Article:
i really liked G+, and i’m losing touch with so many people because of its demise. i feel that tech media had it in for G+ from launch, and refused to give it a chance, so of course google stopped supporting it. which sucks. but here we are. sigh.
I’m still not over the shutdown of Reader.
Feedly is an okay RSS aggregator, but it’s not nearly as good as Reader was.
I genuinely sympathize with losing something useful to you like that, but consider what the launch was. “You want a new google social network? Doesn’t matter, start using it now.”
I remember gmail bugging me about it constantly. And at first I was interested and considered trying it, but you couldn’t try – it promised to be an irrevocable conversion of your existing account, just trust it will be awesome. I’d also been considering signing up for YouTube at the time. And then there was a wave of complaints about how it was broken for the sake of shoving everyone into G+ – this article links Vi Hart’s (temporary) quitting as a good example. None of that was encouraging.
If you try to railroad people somewhere, you can expect them to look at it without enthusiasm. That’s not on the tech media, that’s on google for trying to force instead of lure a user base. Really, it’s the same lack of consideration as their now ending products people want, just from the other direction.
Picassa, RIP. I <3ed you.
i don’t know how it was any different from any other social media site, though, like FB or whatever. they want you to stay in their garden, all the time. you can’t just try any of them easily. one person’s aggressive marketing campaign is another person’s hard-sell, i get it. for me, it was no big deal – i use google, gmail, and youtube anyway, and it worked well with those (of course). i get that they had occasional security issues – that’s just to be expected everywhere eventually. oh well, it’s gone now.
But Facebook, MySpace, Twitter… They all started their social networks from nothing. They needed lock-in to prevent from being absorbed.
Google could have taken the opportunity to make an open social network, something with a fully-functional API, so that Google is providing little more than the server, the ability to connect to other users, and a bare default interface, and everyone else builds on top of that.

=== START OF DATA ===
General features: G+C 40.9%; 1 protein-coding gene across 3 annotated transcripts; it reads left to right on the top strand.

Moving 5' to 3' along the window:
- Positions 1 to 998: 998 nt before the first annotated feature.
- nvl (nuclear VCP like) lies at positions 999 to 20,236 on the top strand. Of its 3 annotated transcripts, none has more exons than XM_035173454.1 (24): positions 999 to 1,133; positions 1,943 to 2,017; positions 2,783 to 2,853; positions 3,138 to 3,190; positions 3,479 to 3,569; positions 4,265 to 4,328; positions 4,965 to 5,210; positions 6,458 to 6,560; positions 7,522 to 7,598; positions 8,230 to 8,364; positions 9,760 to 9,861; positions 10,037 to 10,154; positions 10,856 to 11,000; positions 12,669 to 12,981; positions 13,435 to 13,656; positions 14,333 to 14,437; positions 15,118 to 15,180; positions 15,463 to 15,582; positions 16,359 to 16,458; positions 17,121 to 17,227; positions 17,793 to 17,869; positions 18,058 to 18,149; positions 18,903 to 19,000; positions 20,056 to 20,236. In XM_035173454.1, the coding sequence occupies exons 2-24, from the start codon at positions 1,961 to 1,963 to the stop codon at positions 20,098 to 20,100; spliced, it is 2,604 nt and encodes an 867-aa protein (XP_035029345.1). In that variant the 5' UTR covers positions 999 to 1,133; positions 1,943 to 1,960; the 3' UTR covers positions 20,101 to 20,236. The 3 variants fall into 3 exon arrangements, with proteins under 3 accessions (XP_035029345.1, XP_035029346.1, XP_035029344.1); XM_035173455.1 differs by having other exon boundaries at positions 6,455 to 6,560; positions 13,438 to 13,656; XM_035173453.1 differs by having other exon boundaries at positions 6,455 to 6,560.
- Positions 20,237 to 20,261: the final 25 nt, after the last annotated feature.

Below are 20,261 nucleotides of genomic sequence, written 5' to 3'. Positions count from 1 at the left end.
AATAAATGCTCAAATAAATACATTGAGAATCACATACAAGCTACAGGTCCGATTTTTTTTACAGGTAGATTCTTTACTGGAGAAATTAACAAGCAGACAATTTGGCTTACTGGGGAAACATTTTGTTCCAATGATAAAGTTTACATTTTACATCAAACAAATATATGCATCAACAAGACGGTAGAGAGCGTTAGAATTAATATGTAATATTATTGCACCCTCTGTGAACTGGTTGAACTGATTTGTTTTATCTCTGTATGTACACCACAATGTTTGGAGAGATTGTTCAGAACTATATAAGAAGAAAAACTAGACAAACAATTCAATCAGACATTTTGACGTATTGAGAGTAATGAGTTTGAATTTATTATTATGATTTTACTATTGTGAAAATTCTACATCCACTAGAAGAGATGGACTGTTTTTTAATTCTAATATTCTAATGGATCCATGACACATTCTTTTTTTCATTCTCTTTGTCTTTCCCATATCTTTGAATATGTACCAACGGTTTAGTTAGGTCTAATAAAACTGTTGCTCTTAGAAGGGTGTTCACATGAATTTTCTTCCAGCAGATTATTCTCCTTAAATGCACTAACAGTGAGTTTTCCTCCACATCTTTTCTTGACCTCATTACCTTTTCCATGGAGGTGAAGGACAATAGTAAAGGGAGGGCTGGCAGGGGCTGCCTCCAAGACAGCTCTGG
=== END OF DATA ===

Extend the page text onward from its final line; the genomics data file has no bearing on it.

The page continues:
Instead, Google+ just tried to be another closed social network, and, with nothing to really make it preferable to Facebook, it was doomed from day one.
well, that’s a good point. hmmm. but if people would’ve given it a chance, i maintain that it had a LOT that made it preferable to facebook. i found lots of interesting people there, and had many good, long discussions there. of course, there were trollish asses there too, but largely my interactions there were great.
Forcing the cross-site login was really a bad move and was directly reminiscent of everything that they had stood against regarding things like Windows forcing IE because they integrated it into the OS. In that instance, they literally became the very evil that they swore not to be.
But more on topic, I think that was before they started randomly shutting down services. What we all really need to worry about is if they shut down gmail. It’s not likely, but they could do it at any time. What percentage of the population relies on it? It’s not just it’s own thing, but if you signed up for anything else using that email address, that’s where your password resets go, so no more gmail would mean no more access to anything you signed up to since you created that gmail account (if you used it for that, which most people do).